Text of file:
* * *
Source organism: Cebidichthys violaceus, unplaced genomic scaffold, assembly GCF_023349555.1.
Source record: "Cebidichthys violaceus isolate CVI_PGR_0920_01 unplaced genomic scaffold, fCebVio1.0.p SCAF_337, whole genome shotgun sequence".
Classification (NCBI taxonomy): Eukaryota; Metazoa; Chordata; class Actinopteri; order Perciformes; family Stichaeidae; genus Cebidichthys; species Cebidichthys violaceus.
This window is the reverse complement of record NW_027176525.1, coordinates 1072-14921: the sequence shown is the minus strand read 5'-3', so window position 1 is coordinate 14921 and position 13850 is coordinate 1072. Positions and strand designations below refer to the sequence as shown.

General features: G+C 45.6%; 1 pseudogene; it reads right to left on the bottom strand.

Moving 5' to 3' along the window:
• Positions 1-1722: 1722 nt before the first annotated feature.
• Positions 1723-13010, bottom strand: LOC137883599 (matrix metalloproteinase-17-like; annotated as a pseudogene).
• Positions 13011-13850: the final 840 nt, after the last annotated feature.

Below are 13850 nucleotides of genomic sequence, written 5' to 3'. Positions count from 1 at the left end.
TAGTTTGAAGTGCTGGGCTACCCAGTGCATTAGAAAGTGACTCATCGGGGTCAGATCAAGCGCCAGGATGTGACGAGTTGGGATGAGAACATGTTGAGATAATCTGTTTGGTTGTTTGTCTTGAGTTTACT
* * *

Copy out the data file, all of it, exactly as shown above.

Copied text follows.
Source organism: Cebidichthys violaceus, unplaced genomic scaffold, assembly GCF_023349555.1.
Source record: "Cebidichthys violaceus isolate CVI_PGR_0920_01 unplaced genomic scaffold, fCebVio1.0.p SCAF_337, whole genome shotgun sequence".
Classification (NCBI taxonomy): Eukaryota; Metazoa; Chordata; class Actinopteri; order Perciformes; family Stichaeidae; genus Cebidichthys; species Cebidichthys violaceus.
This window is the reverse complement of record NW_027176525.1, coordinates 1072-14921: the sequence shown is the minus strand read 5'-3', so window position 1 is coordinate 14921 and position 13850 is coordinate 1072. Positions and strand designations below refer to the sequence as shown.

General features: G+C 45.6%; 1 pseudogene; it reads right to left on the bottom strand.

Moving 5' to 3' along the window:
• Positions 1-1722: 1722 nt before the first annotated feature.
• Positions 1723-13010, bottom strand: LOC137883599 (matrix metalloproteinase-17-like; annotated as a pseudogene).
• Positions 13011-13850: the final 840 nt, after the last annotated feature.

Below are 13850 nucleotides of genomic sequence, written 5' to 3'. Positions count from 1 at the left end.
TAGTTTGAAGTGCTGGGCTACCCAGTGCATTAGAAAGTGACTCATCGGGGTCAGATCAAGCGCCAGGATGTGACGAGTTGGGATGAGAACATGTTGAGATAATCTGTTTGGTTGTTTGTCTTGAGTTTACT